1. This is a great article and refresher on the importance and value of parents role in leading our athletic children. Here is one of many profound moments I have witnessed through my kids sports experiences. My oldest son, who is a very intense competitor struggled as a youngster with self control and a short temper. As he matured into a young man and more focused athlete he purposed to become self controlled and less emotional when in competition – by his senior year he was recognized by his teammates and coaches as their leader and earned the team captain role. That year we were picked to finish atop our league in basketball with many local sports enthusiasts seeing this team in the state tourney. The season did not turn out as well as the team had hoped and ended in the district playoffs. On the last game of the playoffs as the final seconds ticked off the clock of his high school career the coach pulled him out of the game and verbally laid into him as he walked to the bench. I could tell by the look on his face that he was angered, hurt, and likely embarrassed by the exchange. He simply looked at the coach and slightly shrugged his shoulders then sat down on an empty seat. How he managed such restraint was amazing to me and a true testament of how much he had grown in the teenage years. I was proud of him and for him.

    • Bruce, thanks for stopping by and thanks for sharing about your son. It has to be one of the hardest things we do as parents… to sit by and watch as our kids experience something at the hands of an adult that should know better. Unfortunately, often times those adults too are hurting. I pray your son’s example made some sort of an impression on the coach. I join you in being proud of your son. What he takes away from the game he will take with him into his future. Way to go dad!!!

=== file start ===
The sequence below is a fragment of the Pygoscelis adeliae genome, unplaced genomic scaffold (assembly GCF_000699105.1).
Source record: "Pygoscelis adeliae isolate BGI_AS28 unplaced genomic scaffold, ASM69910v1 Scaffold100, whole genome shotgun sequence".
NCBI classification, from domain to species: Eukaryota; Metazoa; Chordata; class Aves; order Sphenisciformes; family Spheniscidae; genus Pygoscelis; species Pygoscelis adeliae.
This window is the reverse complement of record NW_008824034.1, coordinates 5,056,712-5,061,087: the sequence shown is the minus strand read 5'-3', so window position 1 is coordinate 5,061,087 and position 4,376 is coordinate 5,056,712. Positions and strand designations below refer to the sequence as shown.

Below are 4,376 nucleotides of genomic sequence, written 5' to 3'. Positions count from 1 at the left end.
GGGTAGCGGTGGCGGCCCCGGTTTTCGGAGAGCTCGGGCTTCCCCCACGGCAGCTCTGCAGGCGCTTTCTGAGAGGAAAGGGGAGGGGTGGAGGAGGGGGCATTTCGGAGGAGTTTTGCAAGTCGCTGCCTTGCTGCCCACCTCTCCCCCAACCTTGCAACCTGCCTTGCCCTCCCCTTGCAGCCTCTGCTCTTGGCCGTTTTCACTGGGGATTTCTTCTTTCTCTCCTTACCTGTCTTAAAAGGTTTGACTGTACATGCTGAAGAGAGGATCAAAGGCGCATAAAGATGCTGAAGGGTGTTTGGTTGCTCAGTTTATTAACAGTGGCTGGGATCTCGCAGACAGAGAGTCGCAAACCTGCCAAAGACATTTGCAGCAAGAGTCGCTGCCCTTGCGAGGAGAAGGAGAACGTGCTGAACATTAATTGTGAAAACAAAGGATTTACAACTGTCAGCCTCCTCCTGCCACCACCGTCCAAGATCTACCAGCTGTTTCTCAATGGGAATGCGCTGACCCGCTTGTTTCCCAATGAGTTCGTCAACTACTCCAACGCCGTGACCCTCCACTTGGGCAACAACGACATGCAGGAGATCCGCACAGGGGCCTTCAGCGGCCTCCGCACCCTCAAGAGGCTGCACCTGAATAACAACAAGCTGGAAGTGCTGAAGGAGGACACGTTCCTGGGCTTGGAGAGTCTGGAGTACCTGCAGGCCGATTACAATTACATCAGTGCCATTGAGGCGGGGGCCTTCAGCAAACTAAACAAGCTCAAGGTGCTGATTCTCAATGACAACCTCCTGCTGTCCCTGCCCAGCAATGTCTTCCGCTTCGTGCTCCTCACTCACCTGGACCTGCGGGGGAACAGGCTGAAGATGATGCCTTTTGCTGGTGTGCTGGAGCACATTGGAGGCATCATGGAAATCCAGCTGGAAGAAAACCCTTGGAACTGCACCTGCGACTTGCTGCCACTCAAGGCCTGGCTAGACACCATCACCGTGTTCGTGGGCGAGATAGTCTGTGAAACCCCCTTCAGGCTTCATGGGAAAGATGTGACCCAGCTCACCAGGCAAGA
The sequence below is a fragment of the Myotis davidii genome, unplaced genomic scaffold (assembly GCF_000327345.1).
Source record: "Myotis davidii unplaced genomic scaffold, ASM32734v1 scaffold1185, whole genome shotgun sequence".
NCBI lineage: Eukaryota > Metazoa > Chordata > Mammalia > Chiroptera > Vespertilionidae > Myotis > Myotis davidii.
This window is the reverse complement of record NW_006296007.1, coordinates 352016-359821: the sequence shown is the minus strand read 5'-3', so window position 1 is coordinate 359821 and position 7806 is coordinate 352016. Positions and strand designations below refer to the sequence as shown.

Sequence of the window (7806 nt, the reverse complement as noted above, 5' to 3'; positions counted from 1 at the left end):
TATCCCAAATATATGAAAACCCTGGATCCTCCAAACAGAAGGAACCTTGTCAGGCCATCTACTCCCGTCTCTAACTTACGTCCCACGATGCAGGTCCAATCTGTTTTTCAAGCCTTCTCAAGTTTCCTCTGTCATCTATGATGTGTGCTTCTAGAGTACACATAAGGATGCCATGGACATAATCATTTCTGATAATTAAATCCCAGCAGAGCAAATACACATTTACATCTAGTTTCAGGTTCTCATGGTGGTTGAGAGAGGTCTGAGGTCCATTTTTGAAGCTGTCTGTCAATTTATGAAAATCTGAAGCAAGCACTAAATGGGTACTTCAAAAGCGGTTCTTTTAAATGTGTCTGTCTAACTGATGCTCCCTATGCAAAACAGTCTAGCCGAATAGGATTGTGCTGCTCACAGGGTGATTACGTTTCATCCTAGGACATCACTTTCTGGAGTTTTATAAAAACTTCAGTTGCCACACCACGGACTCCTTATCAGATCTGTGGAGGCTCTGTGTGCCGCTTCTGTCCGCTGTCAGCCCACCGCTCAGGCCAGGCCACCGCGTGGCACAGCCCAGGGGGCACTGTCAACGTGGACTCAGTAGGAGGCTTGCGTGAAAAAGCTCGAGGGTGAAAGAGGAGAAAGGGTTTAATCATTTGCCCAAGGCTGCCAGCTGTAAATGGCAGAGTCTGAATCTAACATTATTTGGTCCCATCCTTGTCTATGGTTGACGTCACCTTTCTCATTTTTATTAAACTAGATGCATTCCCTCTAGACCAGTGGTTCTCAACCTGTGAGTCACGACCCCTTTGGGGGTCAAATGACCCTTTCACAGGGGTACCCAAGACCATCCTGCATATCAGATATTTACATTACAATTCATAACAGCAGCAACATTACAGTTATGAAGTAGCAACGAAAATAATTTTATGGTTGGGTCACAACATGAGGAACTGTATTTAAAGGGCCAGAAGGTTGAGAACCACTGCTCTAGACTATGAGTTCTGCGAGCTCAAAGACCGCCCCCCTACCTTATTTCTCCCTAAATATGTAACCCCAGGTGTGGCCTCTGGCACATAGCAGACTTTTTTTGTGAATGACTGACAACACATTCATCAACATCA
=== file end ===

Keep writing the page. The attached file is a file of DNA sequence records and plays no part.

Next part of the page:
2. I love this article. The most significant struggle for all of my boys is moving into a new athletic program every few years. They have been military brats for their entire education and have transitioned to a new state every 2-3 years, for the last 16 years. They have to fight the fight and earn every play. Coaches tend to have a loyalty to those kids they have witnessed growing in athletics in their hometowns. It’s frustrating as a parent to see your kids work so intensely and not be rewarded with play time. I have never been the parent that complains or tries to convince coaches that they are deserving. My kids know that they have to prove themselves on the field, track, wrestling mat, weight room, etc. I have to say that they are resilient, driven, focused, and well rounded young adults. I hope they can maintain those traits in every aspect of their lives. I often refer back to the Pritchard’s words of wisdom and we are grateful to you all.

    • Carrisa, we are so proud of your boys. It has to be one of the hardest thing to do as parents – to watch our kids being treated unfairly. We always want to advocate for our kids. Having the wisdom to know when to do it and when to let life happen is so difficult. One thing I will say as a parent and a coach, teaching our sons and daughters to go in and have a respectful heart to heart talk with the coach is a great step in the development process. It sends a couple of different messages, 1) it acknowledges the coach is in charge 2) it honors the coach if the player comes respectfully 3) By asking the coach, “is there anything I can do to earn more playing time” it takes at least some of the mystery and tension out of the equation. After the meeting the coach will know the player is aware of what is going on and if the coach has some specific things he would like the player to work on it’s now out in the open. I’m actually going to be writing about this soon as part of this series on raising an athlete. Thanks so much for your thoughts!

  3. Dave, I truly enjoy reading the insights from you and kelly. it’s a joy to see that you are still the same positive, supportive, wonderful guy that I once knew. Your dedication to your “life” is humbling.